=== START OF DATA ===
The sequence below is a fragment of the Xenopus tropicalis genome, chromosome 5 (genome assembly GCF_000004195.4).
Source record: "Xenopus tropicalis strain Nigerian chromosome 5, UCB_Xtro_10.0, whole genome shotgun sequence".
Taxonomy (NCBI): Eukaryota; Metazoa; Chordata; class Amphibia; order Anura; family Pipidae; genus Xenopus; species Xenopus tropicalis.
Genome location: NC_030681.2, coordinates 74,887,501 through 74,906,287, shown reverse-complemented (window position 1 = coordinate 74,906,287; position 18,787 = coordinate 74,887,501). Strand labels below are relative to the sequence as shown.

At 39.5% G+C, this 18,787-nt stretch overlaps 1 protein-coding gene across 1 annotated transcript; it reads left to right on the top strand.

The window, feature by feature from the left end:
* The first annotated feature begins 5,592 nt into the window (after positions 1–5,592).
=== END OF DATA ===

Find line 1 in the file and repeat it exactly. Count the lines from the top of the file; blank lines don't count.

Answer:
The sequence below is a fragment of the Xenopus tropicalis genome, chromosome 5 (genome assembly GCF_000004195.4).